On their first day of service, Catholic students worked with nursing students from the University of the Sacred Heart in San Juan to set up a free health fair, where they helped more than 150 homeless people to check vitals, dental hygiene, skin care and give nutritional advice. Kelly called it a team effort, noting the group's gratitude in having the Sacred Heart students to offer more detailed explanations and advice in Spanish. Catholic also handed out brochures with medical advice that they had assembled before leaving for Puerto Rico.
The group also got to go on 'night rounds' with Iniciativa Comunitaria - an organization created with a mission to develop and implement health services programs focused on HIV/AIDS prevention for at-risk groups in the San Juan area. It was an eye-opening experience for the students who prepared sandwiches and drinks to hand out to the homeless and those afflicted with drug addiction in the night.
Kelly expressed that they all learned how the organization became a steadfast presence of care in the community, establishing education and rehabilitation programs for those without access to health care services.
"To see this kind of outreach was a great perspective because we have drug problems facing us here in the mainland states too," Kelly said. "It was a great example of how to deal with these people affected by drug addiction with genuine care and empathy."
The Spanish for Health Care students also spent time with residents in an elderly home, playing games and singing karaoke to stimulate them and have fun. Kelly helped lead some of the group reflections to decompress after each day of service. She called the week a success, acknowledging there is so much help still needed in the U.S. territory, but they can take pride in the care they provided.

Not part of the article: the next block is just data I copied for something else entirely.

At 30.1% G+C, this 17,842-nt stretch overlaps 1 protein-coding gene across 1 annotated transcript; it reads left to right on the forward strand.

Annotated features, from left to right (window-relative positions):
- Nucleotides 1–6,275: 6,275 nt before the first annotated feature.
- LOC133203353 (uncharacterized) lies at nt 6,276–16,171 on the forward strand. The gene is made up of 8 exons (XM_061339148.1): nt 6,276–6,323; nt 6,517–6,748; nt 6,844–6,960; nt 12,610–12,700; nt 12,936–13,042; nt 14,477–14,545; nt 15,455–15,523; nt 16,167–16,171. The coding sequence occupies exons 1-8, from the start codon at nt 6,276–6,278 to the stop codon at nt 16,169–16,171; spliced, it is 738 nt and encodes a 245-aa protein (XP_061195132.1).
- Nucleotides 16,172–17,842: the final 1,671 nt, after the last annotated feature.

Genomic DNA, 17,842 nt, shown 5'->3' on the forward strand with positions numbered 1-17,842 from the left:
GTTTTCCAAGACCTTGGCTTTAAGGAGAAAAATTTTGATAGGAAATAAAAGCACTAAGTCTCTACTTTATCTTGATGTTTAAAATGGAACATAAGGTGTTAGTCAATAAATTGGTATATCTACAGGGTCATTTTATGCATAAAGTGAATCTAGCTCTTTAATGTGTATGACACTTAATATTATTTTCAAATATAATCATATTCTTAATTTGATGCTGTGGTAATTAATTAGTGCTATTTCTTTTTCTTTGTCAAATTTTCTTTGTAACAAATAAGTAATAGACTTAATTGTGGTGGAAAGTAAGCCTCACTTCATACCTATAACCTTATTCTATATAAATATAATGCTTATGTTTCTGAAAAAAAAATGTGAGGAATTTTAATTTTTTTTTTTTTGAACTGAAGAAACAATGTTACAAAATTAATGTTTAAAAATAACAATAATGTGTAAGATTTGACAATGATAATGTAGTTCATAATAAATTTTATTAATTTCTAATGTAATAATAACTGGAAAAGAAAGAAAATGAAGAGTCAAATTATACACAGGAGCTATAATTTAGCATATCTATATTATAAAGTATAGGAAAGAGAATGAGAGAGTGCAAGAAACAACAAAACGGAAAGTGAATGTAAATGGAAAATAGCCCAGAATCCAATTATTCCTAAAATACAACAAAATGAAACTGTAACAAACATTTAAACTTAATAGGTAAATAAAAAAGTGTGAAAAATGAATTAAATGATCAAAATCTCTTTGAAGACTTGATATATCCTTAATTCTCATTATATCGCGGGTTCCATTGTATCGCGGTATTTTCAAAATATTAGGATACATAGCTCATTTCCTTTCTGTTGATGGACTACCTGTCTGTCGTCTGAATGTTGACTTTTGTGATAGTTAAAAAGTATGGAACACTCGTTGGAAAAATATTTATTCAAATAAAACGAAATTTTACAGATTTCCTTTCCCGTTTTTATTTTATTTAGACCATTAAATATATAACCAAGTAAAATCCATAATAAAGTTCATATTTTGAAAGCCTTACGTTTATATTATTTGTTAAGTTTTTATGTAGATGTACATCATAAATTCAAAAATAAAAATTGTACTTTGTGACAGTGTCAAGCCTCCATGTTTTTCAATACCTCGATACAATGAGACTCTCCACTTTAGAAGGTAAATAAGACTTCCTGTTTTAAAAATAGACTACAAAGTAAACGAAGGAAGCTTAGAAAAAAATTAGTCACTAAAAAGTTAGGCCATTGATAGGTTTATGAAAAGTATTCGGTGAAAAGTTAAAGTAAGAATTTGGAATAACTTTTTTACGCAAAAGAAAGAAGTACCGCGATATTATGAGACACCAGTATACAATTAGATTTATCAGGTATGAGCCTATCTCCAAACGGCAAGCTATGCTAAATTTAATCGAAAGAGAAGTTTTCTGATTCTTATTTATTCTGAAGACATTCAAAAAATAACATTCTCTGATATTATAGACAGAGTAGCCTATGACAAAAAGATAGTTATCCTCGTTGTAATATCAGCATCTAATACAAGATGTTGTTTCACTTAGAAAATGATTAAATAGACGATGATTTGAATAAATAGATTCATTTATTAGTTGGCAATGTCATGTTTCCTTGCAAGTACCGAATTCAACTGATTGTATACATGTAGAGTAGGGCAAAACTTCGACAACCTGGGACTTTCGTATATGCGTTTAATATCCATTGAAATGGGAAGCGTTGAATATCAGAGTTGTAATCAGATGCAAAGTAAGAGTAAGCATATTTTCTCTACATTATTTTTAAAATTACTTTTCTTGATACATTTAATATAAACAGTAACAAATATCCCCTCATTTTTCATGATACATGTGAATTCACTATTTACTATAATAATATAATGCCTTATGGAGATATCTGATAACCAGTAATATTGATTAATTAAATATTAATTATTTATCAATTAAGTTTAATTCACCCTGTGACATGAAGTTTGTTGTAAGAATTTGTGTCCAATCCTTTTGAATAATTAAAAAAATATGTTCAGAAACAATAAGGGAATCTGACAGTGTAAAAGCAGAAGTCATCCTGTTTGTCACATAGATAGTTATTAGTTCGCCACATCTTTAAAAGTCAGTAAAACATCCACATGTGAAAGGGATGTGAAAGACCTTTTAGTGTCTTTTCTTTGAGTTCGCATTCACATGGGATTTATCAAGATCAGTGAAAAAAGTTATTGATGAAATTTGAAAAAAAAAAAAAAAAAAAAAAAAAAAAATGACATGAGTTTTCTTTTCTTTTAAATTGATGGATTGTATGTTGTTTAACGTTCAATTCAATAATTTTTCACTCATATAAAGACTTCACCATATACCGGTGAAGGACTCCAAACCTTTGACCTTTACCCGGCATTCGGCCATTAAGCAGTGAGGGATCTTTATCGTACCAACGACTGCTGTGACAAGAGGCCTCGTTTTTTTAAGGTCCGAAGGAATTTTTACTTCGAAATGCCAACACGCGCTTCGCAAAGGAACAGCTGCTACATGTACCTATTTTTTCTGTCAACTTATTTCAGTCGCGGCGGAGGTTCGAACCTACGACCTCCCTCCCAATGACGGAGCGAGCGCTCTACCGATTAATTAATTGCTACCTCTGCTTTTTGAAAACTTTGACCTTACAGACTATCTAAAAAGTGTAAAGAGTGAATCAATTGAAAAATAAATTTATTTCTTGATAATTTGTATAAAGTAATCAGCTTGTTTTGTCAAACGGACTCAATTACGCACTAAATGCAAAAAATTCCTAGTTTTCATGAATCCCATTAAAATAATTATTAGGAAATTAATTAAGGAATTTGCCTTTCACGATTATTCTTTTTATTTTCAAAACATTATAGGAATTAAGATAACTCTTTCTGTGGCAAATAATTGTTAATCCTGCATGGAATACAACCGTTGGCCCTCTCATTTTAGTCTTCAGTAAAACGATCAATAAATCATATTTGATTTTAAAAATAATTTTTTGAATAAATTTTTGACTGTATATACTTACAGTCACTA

"I really tried to focus on how we can continue showing empathy and connect it to how this can help us be better health care providers back home," Kelly said. "The success is creating change and advocating to continue to push for a more sustainable environment after we leave."
Kelly missed three women's lacrosse games in a stretch that included a win over 15th-ranked Cortland on March 16, but her team was supporting her throughout it. Before the service trip, the group asked for donations of medical supplies to collect and make first aid kits to provide to whoever needed them in Puerto Rico. Just a couple days before she left, Kelly was surprised with a big box of supplies from her teammates.
"To have that unwavering support of your teammates and coaches rooting you on to be a better nurse in your career was really humbling for me," Kelly said.
McDonogh echoed that the decision to let Kelly serve during spring break was a no-brainer.
"When Molly told me about the opportunity I was thrilled for her - such an incredible way of combining her academic pursuits while giving back," McDonogh said. "While we certainly missed her over spring break, all of us are so incredibly proud of what Molly was able to do, though we were happy to have her back at practice that Monday and for the rest of the season!"
After graduation this May, Kelly will start a position in labor and delivery as a registered nurse at Inova Fairfax Hospital. Before then, she'd be happy to share her experience, and she will present her findings at the fourth annual Catholic University Research Day on Tuesday, April 9.